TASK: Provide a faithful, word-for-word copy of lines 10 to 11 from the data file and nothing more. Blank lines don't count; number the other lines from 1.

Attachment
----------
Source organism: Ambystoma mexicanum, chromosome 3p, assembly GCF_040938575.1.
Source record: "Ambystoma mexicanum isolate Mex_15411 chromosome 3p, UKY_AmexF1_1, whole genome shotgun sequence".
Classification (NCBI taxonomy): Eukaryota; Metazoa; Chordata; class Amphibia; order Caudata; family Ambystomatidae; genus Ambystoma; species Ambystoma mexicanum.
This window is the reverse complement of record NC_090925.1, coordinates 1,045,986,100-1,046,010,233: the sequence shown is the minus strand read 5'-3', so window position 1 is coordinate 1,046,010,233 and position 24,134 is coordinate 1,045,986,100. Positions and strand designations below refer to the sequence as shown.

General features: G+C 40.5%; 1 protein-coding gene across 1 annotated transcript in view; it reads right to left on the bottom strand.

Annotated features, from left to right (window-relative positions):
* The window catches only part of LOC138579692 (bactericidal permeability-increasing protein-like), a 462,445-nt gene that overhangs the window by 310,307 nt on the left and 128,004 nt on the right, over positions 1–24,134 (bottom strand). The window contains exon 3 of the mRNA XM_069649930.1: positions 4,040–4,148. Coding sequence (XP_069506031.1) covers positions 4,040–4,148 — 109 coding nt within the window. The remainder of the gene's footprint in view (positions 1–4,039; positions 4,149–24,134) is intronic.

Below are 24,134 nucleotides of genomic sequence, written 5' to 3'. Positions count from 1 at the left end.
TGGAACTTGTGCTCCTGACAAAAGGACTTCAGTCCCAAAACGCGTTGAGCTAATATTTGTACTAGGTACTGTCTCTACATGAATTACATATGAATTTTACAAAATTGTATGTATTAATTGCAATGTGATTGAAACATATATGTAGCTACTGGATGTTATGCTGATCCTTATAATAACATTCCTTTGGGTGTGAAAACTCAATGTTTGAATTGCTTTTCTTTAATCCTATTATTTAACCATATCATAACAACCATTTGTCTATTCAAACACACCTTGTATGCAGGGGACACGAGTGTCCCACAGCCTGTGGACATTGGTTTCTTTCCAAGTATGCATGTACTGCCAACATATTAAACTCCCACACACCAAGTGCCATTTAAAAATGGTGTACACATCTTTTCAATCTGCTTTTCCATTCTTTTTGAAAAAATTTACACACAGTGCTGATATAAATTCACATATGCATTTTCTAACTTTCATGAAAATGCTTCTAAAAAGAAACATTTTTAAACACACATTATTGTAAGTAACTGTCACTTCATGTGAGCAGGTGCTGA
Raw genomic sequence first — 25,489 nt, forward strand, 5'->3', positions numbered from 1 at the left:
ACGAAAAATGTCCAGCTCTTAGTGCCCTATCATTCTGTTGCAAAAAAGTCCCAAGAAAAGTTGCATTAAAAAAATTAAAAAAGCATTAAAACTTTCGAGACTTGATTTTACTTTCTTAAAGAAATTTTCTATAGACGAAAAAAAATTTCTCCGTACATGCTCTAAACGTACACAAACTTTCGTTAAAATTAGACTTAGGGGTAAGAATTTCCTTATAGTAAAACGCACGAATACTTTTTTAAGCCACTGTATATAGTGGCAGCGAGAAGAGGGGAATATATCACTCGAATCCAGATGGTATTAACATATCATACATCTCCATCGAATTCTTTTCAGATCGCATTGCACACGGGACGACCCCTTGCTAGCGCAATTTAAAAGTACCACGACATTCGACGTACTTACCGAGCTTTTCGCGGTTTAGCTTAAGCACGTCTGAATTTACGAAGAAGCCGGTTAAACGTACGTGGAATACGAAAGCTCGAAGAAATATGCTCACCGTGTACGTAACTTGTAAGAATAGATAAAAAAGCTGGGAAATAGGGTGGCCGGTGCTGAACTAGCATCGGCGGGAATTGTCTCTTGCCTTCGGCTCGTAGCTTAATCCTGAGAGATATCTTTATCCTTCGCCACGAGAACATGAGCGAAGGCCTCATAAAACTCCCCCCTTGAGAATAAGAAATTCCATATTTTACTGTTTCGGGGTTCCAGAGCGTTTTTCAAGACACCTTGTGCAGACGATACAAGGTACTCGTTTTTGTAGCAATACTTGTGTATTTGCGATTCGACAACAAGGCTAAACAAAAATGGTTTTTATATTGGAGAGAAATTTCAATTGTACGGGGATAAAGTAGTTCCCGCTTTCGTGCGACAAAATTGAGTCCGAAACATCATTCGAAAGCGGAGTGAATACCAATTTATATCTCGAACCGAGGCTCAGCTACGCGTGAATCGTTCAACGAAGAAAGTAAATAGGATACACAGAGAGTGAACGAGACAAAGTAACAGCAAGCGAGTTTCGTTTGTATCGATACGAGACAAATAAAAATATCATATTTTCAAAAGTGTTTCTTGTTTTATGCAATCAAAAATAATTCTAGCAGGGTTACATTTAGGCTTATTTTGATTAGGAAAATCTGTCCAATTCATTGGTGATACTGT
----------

Raw genomic sequence first — 25,489 nt, forward strand, 5'->3', positions numbered from 1 at the left:
ACGAAAAATGTCCAGCTCTTAGTGCCCTATCATTCTGTTGCAAAAAAGTCCCAAGAAAAGTTGCATTAAAAAAATTAAAAAAGCATTAAAACTTTCGAGACTTGATTTTACTTTCTTAAAGAAATTTTCTATAGACGAAAAAAAATTTCTCCGTACATGCTCTAAACGTACACAAACTTTCGTTAAAATTAGACTTAGGGGTAAGAATTTCCTTATAGTAAAACGCACGAATACTTTTTTAAGCCACTGTATATAGTGGCAGCGAGAAGAGGGGAATATATCACTCGAATCCAGATGGTATTAACATATCATACATCTCCATCGAATTCTTTTCAGATCGCATTGCACACGGGACGACCCCTTGCTAGCGCAATTTAAAAGTACCACGACATTCGACGTACTTACCGAGCTTTTCGCGGTTTAGCTTAAGCACGTCTGAATTTACGAAGAAGCCGGTTAAACGTACGTGGAATACGAAAGCTCGAAGAAATATGCTCACCGTGTACGTAACTTGTAAGAATAGATAAAAAAGCTGGGAAATAGGGTGGCCGGTGCTGAACTAGCATCGGCGGGAATTGTCTCTTGCCTTCGGCTCGTAGCTTAATCCTGAGAGATATCTTTATCCTTCGCCACGAGAACATGAGCGAAGGCCTCATAAAACTCCCCCCTTGAGAATAAGAAATTCCATATTTTACTGTTTCGGGGTTCCAGAGCGTTTTTCAAGACACCTTGTGCAGACGATACAAGGTACTCGTTTTTGTAGCAATACTTGTGTATTTGCGATTCGACAACAAGGCTAAACAAAAATGGTTTTTATATTGGAGAGAAATTTCAATTGTACGGGGATAAAGTAGTTCCCGCTTTCGTGCGACAAAATTGAGTCCGAAACATCATTCGAAAGCGGAGTGAATACCAATTTATATCTCGAACCGAGGCTCAGCTACGCGTGAATCGTTCAACGAAGAAAGTAAATAGGATACACAGAGAGTGAACGAGACAAAGTAACAGCAAGCGAGTTTCGTTTGTATCGATACGAGACAAATAAAAATATCATATTTTCAAAAGTGTTTCTTGTTTTATGCAATCAAAAATAATTCTAGCAGGGTTACATTTAGGCTTATTTTGATTAGGAAAATCTGTCCAATTCATTGGTGATACTGT